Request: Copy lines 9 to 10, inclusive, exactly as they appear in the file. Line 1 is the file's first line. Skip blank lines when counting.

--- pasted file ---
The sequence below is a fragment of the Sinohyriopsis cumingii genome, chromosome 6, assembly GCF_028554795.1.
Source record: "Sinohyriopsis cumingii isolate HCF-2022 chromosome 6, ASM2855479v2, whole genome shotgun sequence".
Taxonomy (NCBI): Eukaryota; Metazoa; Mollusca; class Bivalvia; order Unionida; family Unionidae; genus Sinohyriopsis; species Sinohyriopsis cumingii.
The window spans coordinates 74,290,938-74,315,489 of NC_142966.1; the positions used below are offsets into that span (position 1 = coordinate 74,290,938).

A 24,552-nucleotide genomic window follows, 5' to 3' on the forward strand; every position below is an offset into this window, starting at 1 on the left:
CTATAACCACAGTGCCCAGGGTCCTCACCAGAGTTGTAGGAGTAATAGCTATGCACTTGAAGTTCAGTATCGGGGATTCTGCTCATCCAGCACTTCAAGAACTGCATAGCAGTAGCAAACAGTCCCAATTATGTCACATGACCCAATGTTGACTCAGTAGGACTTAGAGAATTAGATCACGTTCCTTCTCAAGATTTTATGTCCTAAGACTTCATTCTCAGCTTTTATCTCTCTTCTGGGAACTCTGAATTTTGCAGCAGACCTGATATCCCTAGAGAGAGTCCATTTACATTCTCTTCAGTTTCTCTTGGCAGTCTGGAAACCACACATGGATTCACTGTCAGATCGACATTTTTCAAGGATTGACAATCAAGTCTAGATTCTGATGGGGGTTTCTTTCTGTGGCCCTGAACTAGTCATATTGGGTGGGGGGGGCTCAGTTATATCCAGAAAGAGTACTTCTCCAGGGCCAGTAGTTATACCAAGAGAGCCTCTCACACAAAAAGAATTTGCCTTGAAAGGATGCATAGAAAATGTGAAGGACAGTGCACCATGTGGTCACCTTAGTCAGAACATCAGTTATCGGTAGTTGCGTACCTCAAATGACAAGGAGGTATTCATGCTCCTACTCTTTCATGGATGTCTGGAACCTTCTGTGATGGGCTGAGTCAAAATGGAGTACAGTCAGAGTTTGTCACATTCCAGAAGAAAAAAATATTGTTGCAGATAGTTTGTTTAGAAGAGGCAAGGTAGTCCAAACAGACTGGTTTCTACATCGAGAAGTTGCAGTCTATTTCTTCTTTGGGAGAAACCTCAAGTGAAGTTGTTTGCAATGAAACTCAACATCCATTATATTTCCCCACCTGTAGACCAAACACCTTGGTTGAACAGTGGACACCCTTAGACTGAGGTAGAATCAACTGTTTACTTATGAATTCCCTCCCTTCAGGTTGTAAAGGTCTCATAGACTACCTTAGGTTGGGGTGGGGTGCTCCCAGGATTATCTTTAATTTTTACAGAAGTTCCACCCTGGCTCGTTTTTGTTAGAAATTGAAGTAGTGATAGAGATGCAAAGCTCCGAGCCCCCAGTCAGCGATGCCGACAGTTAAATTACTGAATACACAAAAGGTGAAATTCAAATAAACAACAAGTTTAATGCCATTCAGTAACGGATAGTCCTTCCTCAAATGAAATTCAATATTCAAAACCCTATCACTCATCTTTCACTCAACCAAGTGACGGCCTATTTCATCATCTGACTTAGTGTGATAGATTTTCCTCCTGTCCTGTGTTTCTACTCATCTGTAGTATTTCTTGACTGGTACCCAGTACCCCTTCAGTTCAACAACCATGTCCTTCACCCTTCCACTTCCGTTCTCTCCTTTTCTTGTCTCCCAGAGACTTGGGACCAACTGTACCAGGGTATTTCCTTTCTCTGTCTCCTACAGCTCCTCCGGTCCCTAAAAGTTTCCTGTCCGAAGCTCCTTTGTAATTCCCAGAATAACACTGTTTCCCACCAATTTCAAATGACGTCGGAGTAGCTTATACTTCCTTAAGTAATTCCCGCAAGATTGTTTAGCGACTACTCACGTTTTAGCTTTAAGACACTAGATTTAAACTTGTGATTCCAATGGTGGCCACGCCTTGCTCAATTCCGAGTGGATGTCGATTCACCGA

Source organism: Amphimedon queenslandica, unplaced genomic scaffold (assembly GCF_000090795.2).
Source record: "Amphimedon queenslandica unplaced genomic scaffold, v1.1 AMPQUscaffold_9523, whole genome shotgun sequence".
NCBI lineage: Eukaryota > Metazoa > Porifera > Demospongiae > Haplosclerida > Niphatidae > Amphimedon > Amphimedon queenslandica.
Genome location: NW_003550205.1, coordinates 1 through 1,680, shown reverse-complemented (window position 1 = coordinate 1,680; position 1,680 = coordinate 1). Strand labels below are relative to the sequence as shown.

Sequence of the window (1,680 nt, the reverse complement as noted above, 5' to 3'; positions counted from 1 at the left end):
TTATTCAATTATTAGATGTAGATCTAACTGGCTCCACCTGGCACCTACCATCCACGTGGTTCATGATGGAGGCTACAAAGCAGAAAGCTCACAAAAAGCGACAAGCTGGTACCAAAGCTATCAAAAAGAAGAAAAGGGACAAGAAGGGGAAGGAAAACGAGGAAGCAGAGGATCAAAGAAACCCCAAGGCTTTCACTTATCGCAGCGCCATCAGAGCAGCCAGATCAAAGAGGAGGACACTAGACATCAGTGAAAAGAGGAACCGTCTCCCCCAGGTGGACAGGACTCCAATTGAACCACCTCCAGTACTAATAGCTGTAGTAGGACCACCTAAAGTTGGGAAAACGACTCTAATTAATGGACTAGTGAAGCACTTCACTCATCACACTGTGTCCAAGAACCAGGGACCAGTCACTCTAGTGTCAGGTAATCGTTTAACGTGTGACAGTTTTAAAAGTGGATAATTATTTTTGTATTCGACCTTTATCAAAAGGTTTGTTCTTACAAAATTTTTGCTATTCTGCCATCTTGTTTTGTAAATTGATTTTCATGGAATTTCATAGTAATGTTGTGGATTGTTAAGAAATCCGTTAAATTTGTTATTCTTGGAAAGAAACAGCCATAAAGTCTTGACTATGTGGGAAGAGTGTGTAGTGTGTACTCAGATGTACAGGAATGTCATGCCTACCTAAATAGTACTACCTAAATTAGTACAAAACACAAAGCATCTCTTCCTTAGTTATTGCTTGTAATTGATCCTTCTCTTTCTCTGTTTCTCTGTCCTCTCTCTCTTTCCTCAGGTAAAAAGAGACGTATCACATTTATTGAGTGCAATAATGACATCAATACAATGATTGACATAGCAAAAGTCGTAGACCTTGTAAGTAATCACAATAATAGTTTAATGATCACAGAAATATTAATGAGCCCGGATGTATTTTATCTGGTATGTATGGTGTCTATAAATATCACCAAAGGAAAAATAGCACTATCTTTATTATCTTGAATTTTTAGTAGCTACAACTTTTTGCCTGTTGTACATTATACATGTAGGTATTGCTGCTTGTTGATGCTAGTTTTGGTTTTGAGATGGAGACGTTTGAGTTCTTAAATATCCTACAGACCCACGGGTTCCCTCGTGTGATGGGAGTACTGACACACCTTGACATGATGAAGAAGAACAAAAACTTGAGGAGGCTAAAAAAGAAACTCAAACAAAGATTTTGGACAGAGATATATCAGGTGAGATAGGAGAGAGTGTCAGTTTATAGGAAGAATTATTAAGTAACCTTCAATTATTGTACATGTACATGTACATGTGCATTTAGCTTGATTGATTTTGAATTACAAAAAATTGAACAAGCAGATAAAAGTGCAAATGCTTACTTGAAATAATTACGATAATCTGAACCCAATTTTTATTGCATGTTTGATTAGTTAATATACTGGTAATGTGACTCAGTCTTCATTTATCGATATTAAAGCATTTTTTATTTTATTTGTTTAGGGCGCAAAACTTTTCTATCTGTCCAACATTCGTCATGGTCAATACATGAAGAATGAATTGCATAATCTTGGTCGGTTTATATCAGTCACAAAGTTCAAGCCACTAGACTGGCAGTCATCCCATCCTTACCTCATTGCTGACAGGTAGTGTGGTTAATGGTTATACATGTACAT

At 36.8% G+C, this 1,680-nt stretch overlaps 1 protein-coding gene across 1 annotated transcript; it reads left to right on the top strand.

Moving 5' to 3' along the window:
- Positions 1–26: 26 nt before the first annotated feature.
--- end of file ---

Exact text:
NCBI lineage: Eukaryota > Metazoa > Porifera > Demospongiae > Haplosclerida > Niphatidae > Amphimedon > Amphimedon queenslandica.
Genome location: NW_003550205.1, coordinates 1 through 1,680, shown reverse-complemented (window position 1 = coordinate 1,680; position 1,680 = coordinate 1). Strand labels below are relative to the sequence as shown.